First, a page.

My patience paid off. One Wednesday, after staying late for our school's gardening club, we jumped into the car and for once I was silent thinking about how I was not in the mood to cook dinner. I was thinking about how I had just helped to prepare 6 garden beds for our new community garden when the question came from the back seat: Mom, have you ever stopped reading a book? I tried not to smile. "Sure, I've quit reading lots of books." I knew to stop talking and to let her finish. "Guess what-me too! I decided that There's a Boy in the Girls' Bathroom is just not the book for me. I mean, I can read the words and stuff, but I was just not getting the story. It just wasn't making too much sense to me and I just didn't get excited about reading time like I usually do each day."
"So what did you do?" I asked. She went on to explain how she found other great books to read and that her teacher introduced her to a new series; she added that she loved the new books and could not wait to read all of the other books in the series. "So what did you learn when you decided to put, There's a Boy in the Girls' Bathroom, back on the shelf?"
"Oh lots," she answered. "I figured out that reading or saying the words doesn't really mean you are reading-you need to know what's going on in the story too. I didn't have anything to say about the book; I just didn't get the story. You know, if the book had been about animals like the stories in the Kittens in the Kitchen (Animal Ark Series #1), I might have finished the book. I just didn't get into the story. And guess what-that's okay. When I am older, like 4th or 5th grade, I can try the book again because by then it might be a just-right book for me. I am much happier with my new books.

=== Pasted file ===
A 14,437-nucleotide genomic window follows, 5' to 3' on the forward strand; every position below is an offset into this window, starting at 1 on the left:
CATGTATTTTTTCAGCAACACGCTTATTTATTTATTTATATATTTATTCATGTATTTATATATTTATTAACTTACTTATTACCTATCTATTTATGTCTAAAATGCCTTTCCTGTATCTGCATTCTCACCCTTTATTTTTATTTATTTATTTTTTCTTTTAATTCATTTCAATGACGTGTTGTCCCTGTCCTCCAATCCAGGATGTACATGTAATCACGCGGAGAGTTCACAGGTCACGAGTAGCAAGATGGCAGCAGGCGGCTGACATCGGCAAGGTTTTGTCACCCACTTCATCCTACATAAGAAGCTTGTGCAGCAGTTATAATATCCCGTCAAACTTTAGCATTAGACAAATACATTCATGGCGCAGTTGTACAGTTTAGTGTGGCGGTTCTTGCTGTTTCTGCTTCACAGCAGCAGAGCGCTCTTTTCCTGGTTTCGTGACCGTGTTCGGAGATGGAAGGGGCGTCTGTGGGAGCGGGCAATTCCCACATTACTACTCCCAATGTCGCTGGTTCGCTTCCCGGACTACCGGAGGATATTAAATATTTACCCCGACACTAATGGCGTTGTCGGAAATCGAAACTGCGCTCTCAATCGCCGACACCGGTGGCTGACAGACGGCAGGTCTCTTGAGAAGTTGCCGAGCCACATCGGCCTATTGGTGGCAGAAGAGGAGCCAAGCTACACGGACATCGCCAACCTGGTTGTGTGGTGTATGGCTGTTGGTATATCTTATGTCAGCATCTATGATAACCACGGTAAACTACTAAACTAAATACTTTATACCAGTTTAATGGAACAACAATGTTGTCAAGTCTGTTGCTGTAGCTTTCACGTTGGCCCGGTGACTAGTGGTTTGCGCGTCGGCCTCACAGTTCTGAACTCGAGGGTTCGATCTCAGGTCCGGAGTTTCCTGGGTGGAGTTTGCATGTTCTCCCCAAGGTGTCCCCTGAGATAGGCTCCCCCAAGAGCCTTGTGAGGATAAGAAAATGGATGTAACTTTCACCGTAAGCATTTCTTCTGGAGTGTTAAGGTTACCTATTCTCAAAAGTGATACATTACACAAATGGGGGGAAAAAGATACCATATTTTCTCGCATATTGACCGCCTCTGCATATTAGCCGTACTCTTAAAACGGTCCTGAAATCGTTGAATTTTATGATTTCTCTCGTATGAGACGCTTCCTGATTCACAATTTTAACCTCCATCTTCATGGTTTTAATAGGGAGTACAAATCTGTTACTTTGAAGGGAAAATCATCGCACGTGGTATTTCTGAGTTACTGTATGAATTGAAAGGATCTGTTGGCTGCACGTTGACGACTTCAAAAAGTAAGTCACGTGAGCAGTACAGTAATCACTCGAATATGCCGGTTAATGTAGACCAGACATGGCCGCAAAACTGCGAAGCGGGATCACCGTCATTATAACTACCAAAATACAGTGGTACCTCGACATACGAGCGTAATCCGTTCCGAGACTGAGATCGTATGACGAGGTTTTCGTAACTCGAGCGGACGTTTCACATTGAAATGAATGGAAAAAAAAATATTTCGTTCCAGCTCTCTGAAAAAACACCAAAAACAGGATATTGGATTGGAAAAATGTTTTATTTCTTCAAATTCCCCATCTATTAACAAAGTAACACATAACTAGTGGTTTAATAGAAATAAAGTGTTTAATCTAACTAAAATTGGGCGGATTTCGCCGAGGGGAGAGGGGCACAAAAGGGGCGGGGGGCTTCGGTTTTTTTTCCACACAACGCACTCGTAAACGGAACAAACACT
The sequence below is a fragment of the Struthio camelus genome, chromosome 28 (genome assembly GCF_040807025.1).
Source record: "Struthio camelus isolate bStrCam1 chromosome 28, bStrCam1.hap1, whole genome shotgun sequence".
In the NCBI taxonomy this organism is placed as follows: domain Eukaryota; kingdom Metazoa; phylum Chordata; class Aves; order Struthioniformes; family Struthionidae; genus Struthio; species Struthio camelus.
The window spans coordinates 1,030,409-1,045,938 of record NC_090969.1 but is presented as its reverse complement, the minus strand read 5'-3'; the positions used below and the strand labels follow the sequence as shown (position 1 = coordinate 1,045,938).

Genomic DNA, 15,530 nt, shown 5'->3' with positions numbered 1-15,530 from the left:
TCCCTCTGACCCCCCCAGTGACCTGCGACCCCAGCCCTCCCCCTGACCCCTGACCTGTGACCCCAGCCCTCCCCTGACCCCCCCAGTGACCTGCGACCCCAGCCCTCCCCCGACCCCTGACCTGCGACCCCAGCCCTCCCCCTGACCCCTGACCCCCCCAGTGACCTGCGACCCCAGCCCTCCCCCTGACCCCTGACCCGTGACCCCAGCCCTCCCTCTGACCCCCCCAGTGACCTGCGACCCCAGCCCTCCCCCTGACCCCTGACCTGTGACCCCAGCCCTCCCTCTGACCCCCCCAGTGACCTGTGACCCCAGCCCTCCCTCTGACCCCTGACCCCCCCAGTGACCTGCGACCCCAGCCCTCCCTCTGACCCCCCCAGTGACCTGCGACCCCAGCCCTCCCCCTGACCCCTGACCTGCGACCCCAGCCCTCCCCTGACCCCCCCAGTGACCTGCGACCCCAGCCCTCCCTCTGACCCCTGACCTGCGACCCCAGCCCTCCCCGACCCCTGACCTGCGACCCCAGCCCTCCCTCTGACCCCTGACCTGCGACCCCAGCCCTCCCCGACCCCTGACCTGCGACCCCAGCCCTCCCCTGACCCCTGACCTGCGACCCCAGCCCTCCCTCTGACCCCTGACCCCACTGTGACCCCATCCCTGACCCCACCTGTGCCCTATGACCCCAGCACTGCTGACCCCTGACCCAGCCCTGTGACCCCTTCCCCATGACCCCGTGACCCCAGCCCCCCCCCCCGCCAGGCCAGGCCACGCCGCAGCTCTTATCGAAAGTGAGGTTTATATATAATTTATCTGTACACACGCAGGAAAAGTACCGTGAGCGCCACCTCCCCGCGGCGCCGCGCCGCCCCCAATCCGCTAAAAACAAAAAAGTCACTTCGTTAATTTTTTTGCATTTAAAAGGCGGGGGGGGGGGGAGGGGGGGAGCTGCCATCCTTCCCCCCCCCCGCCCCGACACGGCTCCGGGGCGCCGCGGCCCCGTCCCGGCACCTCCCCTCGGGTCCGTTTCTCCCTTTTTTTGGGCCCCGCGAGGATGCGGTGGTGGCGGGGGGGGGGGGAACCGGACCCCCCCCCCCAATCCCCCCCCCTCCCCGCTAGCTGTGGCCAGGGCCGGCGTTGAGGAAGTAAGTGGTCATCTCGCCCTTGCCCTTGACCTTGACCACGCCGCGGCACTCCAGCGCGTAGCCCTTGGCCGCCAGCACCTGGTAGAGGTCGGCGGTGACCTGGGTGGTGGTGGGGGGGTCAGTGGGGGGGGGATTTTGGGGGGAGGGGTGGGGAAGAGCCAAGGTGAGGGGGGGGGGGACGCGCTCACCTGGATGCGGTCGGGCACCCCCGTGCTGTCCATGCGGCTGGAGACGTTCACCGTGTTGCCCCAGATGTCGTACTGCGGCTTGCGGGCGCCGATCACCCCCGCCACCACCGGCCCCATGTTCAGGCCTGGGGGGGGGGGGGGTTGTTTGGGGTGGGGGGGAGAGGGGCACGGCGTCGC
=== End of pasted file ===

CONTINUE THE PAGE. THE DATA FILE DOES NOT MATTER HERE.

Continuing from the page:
I felt my shoulders relax and I exhaled my worries through the sunroof of my VW Bug into the dusky October sky. By trusting my instincts, Anna's mistake became the opportunity she needed at this point in her reading life. She created a meaningful, living definition of "just-right" books for herself. She now understands and believes that readers should expect great things from themselves and their books whenever possible. I am grateful that I kept my vow of silence and gave Anna time to wrestle with growing up. I was relieved her teacher did not intervene because the struggle supported her growth and independence as a learner. Anna needed to know what it felt like to select a book intended for someone else and she needed to decide what to do in order to move on as a reader. As parents or teachers, it is our first instinct to remove problems and replace difficulties with teachable moments and mini-lessons that we think will help our children. And many times our instincts prove to be true. There are also times when we must step back and give children "wide open spaces" and our support of silence; they need and deserve opportunities to try and transform those great mistakes into unexpected wisdom.
"And one more thing Mama, if you don't mind, I think tonight would be a great night for pizza." Smiling and singing in my head, I clicked the directory of my cell phone, and had Anna place the order.